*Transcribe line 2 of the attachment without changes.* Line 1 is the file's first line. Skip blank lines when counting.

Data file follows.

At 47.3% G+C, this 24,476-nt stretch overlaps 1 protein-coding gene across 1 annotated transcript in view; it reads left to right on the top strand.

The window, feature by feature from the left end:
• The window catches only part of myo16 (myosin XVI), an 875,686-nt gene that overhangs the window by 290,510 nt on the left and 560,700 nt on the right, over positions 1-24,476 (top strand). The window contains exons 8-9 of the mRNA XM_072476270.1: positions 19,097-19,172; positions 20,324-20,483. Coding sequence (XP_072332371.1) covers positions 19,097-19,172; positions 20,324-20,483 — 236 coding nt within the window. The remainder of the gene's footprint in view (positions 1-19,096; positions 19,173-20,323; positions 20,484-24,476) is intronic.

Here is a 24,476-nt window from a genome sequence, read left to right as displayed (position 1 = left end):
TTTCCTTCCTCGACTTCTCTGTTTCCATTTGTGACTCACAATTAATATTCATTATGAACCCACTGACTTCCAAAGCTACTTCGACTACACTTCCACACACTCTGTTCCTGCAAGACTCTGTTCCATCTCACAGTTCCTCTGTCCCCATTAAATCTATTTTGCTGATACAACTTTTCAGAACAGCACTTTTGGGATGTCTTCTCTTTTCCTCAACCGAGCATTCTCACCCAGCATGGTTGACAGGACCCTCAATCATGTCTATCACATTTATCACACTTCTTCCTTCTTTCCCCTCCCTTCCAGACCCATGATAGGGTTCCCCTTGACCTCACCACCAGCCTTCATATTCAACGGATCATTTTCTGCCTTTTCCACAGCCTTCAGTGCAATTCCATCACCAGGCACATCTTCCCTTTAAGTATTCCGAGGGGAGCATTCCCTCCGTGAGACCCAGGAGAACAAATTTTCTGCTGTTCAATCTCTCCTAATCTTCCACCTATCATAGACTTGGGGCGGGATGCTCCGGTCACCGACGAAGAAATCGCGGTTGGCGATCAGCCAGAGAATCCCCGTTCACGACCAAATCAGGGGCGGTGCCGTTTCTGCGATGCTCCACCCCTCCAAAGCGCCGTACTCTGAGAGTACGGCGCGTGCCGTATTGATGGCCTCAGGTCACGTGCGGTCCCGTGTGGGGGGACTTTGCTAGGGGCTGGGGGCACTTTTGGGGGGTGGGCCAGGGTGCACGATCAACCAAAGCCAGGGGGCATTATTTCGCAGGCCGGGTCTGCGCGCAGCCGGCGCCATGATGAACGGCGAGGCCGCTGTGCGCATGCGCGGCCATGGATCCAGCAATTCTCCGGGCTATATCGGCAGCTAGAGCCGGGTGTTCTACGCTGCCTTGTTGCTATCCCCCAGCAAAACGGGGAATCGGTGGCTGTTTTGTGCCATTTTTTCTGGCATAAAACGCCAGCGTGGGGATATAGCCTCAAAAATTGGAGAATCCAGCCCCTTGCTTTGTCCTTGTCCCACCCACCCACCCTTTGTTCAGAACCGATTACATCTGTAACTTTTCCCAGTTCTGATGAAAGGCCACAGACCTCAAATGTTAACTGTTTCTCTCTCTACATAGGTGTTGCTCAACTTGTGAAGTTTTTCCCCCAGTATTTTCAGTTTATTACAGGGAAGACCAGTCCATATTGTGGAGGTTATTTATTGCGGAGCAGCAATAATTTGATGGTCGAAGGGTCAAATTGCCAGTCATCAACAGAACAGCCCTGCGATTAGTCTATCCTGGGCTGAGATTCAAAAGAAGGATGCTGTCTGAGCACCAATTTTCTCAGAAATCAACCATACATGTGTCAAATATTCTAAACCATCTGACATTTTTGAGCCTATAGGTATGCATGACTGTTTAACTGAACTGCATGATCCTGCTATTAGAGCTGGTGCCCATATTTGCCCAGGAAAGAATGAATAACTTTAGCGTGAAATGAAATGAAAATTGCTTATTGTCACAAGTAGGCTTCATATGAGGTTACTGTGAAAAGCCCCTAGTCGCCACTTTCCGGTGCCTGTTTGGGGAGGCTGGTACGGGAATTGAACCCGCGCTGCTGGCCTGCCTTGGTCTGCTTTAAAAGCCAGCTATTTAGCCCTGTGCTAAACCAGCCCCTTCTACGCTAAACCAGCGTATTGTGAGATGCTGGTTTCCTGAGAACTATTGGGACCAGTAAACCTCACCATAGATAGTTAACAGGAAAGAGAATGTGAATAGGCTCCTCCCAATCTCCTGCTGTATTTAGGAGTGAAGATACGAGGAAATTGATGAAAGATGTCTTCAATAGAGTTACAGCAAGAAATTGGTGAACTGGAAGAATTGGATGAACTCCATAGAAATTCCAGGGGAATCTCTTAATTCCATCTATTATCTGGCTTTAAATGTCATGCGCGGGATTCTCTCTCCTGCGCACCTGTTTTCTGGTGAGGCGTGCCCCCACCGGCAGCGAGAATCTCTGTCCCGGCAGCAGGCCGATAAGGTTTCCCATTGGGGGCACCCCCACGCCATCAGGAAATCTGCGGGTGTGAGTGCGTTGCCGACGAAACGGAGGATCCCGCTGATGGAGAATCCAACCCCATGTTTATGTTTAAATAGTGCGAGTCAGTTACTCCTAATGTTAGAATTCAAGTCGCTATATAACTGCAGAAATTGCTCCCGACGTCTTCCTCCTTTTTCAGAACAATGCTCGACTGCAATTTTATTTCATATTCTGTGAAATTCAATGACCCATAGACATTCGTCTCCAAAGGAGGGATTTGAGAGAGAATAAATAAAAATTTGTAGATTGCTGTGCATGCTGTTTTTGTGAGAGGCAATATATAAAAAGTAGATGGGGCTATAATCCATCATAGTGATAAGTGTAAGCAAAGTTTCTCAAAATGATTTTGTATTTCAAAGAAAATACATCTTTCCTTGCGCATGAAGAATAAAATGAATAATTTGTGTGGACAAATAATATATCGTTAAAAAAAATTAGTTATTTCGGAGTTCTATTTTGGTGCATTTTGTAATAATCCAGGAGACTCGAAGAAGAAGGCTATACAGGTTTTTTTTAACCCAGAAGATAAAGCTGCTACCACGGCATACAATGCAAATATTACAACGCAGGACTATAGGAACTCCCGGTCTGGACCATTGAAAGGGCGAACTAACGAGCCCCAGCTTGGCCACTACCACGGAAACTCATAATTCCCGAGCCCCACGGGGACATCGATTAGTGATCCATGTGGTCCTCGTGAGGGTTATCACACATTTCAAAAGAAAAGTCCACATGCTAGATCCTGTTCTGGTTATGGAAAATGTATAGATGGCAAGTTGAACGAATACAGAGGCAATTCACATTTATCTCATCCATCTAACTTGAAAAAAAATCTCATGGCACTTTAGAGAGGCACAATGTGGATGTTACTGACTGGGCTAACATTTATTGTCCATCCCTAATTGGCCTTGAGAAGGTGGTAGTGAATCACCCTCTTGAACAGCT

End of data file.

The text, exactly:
The window, feature by feature from the left end: